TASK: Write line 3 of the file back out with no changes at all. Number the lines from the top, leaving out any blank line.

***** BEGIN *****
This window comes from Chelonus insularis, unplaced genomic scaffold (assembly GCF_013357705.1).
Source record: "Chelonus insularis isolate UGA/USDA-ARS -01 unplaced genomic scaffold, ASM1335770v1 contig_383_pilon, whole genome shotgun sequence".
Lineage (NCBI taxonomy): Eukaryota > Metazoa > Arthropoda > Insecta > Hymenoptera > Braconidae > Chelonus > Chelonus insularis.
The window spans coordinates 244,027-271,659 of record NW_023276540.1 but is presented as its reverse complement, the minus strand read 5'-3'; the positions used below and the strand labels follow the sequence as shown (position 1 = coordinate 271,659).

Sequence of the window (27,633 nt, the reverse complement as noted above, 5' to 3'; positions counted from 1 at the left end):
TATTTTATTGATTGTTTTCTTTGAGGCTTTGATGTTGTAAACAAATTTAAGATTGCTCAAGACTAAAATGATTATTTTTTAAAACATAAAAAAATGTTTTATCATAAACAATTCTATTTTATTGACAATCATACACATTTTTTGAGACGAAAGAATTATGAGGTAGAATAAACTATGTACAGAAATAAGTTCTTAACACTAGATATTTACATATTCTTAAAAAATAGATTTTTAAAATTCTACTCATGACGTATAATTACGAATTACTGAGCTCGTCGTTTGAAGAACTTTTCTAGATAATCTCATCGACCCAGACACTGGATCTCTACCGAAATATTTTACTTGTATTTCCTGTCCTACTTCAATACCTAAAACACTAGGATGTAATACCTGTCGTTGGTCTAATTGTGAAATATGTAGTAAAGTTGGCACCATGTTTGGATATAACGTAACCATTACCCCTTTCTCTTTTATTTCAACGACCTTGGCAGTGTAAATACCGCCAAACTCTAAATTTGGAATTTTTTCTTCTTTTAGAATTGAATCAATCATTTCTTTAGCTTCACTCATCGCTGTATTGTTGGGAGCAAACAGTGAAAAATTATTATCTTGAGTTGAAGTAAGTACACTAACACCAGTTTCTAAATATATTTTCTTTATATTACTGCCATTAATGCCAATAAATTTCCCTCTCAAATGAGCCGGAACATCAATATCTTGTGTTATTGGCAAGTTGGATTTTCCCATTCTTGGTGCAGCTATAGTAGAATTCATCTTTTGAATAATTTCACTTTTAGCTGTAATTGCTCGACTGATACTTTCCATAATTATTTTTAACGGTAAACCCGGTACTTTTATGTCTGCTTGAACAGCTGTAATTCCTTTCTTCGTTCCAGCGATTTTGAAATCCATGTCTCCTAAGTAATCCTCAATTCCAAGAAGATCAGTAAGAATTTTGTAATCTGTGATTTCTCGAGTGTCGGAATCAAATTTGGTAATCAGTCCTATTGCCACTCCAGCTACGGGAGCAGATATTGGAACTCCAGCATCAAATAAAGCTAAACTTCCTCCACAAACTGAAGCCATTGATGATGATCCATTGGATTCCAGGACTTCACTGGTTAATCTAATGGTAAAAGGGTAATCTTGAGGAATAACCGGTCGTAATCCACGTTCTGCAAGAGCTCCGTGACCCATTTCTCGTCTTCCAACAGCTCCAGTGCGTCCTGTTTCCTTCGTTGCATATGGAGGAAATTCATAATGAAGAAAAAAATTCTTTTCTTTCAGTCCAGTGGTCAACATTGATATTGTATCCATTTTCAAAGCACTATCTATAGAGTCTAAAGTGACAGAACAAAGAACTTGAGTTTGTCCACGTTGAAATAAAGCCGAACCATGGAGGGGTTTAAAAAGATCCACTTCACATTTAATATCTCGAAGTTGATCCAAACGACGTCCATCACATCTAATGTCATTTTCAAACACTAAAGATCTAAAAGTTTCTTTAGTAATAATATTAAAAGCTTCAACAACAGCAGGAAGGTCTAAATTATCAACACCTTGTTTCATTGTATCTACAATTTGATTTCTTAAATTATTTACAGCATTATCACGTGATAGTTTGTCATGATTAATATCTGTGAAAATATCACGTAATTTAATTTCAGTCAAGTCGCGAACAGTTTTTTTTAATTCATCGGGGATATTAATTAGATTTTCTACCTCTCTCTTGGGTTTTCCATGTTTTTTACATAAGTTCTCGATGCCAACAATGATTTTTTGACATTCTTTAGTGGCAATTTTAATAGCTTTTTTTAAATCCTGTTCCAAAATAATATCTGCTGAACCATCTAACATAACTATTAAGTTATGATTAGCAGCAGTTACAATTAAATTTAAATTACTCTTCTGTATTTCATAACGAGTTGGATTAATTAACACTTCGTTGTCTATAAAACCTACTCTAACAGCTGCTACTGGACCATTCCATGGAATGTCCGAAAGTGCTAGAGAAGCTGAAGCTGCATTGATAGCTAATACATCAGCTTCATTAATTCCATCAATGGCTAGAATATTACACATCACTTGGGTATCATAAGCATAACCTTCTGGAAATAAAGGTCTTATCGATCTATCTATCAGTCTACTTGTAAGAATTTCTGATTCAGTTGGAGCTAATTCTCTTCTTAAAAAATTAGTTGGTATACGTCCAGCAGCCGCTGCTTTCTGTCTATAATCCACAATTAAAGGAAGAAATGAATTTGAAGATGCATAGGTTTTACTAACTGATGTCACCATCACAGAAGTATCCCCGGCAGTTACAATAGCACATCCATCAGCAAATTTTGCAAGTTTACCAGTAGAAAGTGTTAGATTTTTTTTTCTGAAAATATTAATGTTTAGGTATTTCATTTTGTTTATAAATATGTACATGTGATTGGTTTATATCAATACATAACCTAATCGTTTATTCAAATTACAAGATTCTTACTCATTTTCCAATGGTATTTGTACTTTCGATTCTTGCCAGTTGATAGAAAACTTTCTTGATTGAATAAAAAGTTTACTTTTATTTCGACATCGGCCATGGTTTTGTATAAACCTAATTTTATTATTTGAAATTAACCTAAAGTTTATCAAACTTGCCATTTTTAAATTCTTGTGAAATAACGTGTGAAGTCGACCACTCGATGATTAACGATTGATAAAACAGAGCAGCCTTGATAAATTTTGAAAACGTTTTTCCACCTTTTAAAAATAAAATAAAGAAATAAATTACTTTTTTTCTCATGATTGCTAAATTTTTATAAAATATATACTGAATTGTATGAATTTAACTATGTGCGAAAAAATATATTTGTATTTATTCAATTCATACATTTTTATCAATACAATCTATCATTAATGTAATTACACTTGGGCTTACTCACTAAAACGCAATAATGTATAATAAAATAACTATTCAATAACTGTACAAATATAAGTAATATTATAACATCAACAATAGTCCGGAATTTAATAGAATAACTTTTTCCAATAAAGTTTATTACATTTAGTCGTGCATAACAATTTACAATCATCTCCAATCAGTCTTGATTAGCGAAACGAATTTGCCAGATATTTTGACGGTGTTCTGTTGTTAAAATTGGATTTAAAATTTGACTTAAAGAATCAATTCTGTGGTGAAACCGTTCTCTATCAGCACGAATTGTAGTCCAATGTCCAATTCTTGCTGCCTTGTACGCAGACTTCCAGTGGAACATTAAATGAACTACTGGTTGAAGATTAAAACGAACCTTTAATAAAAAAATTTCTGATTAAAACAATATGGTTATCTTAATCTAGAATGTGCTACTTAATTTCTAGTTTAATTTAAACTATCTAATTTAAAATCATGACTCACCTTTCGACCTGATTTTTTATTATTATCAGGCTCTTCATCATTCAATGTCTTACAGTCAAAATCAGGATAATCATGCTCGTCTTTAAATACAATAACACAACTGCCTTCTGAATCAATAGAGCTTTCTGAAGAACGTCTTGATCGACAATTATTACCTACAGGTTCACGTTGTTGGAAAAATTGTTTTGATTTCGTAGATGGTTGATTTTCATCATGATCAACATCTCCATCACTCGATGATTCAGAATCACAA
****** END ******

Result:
Lineage (NCBI taxonomy): Eukaryota > Metazoa > Arthropoda > Insecta > Hymenoptera > Braconidae > Chelonus > Chelonus insularis.